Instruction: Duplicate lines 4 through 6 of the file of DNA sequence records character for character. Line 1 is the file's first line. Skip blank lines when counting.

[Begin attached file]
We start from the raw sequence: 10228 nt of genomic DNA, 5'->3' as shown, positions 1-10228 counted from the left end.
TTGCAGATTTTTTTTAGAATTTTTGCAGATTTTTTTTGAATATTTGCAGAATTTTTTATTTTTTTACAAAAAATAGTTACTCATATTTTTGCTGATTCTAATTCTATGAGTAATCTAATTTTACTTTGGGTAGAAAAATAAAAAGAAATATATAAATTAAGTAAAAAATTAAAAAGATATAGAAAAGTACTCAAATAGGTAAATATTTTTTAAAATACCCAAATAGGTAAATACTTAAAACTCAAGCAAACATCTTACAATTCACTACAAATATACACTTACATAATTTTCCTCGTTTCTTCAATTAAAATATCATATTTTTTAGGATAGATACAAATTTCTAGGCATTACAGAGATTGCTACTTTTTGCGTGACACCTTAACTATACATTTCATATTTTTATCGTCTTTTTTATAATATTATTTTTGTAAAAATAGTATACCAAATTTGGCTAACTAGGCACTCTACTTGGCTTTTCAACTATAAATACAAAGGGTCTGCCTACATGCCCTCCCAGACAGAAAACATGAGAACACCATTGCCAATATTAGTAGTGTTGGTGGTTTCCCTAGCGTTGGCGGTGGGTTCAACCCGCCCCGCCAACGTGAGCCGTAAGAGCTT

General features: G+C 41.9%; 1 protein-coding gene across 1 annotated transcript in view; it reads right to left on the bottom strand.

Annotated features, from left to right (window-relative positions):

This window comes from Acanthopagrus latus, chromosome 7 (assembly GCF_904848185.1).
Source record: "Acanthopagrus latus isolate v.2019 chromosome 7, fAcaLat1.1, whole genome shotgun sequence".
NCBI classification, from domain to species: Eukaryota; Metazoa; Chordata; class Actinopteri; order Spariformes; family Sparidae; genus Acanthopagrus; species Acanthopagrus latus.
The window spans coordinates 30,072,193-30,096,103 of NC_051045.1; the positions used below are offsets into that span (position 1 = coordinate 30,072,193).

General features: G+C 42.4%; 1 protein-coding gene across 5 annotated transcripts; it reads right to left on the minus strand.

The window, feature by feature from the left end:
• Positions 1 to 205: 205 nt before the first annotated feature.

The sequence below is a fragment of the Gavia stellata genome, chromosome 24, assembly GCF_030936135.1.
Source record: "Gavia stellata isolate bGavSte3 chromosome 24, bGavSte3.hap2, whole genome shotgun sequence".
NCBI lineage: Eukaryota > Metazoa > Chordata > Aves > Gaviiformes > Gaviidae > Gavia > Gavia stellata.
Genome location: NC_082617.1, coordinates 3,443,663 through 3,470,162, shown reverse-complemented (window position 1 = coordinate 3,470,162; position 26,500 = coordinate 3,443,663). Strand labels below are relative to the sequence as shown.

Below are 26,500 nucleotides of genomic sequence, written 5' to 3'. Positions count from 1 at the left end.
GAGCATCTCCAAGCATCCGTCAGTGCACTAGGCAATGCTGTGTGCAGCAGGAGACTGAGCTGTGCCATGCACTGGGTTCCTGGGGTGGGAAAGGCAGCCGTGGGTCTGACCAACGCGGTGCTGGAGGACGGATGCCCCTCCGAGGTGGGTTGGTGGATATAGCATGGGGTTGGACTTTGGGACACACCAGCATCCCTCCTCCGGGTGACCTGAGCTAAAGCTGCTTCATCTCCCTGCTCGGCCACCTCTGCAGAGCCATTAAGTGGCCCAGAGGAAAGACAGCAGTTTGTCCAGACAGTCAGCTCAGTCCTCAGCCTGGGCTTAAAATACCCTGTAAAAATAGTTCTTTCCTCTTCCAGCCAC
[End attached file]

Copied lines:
Annotated features, from left to right (window-relative positions):

This window comes from Acanthopagrus latus, chromosome 7 (assembly GCF_904848185.1).
Source record: "Acanthopagrus latus isolate v.2019 chromosome 7, fAcaLat1.1, whole genome shotgun sequence".